Sha’Carri Richardson, with her striking bright orange hair and long nails, made headlines when she won with her 10.86-second time in the finals of the 100 meters at the U.S. Olympic track and field trials in June. That made her the fastest woman in America and second fastest in the world (from Runner’s World). Richardson had secured herself a place on the U.S. Olympic team headed for Tokyo and a shot at a gold medal. Or so the world thought.
Richardson failed a drug test for marijuana after the qualifying event (from The New York Times). That disqualified her results from the trials, and she received a one-month suspension. Richardson went on the “Today Show” to give some context to what happened. It turns out that a few days before the trials, she found out that her biological mother had died, which was a “triggering” event for her. She said, “[I’m] not making an excuse or looking for any empathy in my case, but, however, being in that position in my life, finding out something like that, something that I would say is probably one of the biggest things that have impacted me … that definitely was a very heavy topic on me.”
Sha'Carri Richardson apologized for using marijuana
Sha’Carri Richardson owned what happened, saying, “As much as I’m disappointed, I know that when I step on the track, I don’t represent myself. I represent a community that has shown me great support, great love, and I failed you all. So I apologize for the fact that I didn’t know how to control my emotions or deal with my emotions. … Don’t judge me because I am human. I’m you, I just happen to run a little faster” (via Today).
Marijuana is legal in Oregon, where the trials took place; however, it’s federally illegal and banned by the U.S. track team (via NBC Chicago). While testing positive for marijuana usually holds a three-month ban, the USADA stated that, “Richardson’s period of ineligibility was reduced to one month because her use of cannabis occurred out of competition and was unrelated to sport performance, and because she successfully completed a counseling program regarding her use of cannabis.”
With the one-month ban, there was hope she might be selected for the 4×100 meter relay Olympic team, since the ban started on June 28, and relay events are the beginning of August (from ESPN). However, the USA Track and Field organization didn’t put her on the final Olympic roster, and said, “while our heartfelt understanding lies with Sha’Carri, we must also maintain fairness for all of the athletes who attempted to realize their dreams by securing a place on the U.S. Olympic Track & Field Team.”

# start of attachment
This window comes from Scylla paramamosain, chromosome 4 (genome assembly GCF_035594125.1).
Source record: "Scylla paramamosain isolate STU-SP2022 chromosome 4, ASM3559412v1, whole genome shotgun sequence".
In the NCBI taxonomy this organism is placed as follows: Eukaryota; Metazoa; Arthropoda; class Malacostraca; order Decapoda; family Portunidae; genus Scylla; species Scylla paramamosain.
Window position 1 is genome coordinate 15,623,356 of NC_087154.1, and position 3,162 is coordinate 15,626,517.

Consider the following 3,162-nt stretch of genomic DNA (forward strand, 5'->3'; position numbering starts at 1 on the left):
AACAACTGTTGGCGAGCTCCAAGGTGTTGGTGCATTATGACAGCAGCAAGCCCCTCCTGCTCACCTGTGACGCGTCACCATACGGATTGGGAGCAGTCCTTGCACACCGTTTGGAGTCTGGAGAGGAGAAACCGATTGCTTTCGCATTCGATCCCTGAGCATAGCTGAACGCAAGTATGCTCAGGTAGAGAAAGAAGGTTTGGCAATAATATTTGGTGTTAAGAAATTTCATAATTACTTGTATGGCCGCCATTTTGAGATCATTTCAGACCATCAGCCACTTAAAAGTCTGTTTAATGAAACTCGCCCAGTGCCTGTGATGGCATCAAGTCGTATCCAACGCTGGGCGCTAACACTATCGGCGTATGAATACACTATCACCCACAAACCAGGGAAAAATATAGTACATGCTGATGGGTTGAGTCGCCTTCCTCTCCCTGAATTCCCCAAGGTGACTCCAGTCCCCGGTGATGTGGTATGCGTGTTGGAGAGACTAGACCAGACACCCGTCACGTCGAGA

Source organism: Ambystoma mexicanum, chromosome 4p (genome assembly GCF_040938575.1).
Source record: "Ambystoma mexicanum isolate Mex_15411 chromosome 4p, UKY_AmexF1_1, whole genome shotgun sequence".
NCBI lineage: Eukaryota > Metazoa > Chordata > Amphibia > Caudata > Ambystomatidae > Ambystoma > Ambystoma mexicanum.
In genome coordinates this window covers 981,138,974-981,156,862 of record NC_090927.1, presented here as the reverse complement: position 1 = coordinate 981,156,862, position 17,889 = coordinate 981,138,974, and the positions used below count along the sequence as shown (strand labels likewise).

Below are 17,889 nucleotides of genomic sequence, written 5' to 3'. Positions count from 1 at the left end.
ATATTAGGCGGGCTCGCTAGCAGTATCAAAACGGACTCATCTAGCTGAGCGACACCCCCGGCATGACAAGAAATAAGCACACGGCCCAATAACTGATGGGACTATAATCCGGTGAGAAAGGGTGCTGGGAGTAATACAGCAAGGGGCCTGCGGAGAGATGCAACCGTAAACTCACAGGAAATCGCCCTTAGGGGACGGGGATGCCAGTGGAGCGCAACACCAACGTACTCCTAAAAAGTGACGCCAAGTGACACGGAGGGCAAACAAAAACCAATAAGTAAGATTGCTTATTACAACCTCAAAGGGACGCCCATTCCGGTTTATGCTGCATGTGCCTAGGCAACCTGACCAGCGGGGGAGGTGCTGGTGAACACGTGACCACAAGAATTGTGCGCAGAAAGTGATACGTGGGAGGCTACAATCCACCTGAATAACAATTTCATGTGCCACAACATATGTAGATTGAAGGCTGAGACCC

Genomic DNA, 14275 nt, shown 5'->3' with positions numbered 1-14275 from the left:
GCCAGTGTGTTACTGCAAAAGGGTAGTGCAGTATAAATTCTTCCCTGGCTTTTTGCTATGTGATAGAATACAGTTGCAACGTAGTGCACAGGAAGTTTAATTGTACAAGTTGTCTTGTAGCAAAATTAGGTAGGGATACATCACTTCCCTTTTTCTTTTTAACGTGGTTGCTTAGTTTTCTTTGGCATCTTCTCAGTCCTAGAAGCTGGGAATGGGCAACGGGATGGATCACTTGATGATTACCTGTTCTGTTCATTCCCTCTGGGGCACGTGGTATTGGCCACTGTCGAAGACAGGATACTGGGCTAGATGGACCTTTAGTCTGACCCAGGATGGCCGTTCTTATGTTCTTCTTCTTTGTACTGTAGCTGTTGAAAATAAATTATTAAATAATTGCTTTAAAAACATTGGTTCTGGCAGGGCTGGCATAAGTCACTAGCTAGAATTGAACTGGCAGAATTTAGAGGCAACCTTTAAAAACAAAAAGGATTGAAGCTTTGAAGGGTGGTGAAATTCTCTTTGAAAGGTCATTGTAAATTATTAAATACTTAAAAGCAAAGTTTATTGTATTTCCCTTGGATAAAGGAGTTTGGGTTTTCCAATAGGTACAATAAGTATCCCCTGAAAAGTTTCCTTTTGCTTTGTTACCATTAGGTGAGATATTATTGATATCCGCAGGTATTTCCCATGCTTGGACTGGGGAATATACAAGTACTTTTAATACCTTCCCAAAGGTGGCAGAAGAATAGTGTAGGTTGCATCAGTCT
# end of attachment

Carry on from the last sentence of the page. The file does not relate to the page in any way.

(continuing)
Many see the ban of Sha'Carri Richardson as unfair
The decision to ban Sha’Carri Richardson has garnered quite the reaction, bringing up the question of whether marijuana should be prohibited for athletes. Rep. Alexandria Ocasio-Cortez tweeted, in part, “The criminalization and banning of cannabis is an instrument of racist and colonial policy.” When asked about it at an event, President Biden said he was proud of how she handled the aftermath by taking responsibility but that “The rules are the rules. Whether they should remain the rules is a different issue, but the rules are the rules” (from CNN).
Celebrities in the sports world and Hollywood took to Twitter to vent their frustration at the situation. Patrick Mahomes, quarterback for the Kansas City Chiefs, tweeted about it: “This is so trash man … just let her run!” Megan Rapinoe, American soccer superstar, tweeted, “This is trash. Standing with @itskerrii 100. This has BEEN outdated.” And Seth Rogen also took to Twitter, writing, “The notion that weed is a problematic ‘drug’ is rooted in racism. It’s insane that Team USA would disqualify one of this country’s most talented athletes over thinking that’s rooted in hatred. It’s something they should be ashamed of. Also if weed made you fast, I’d be FloJo.”
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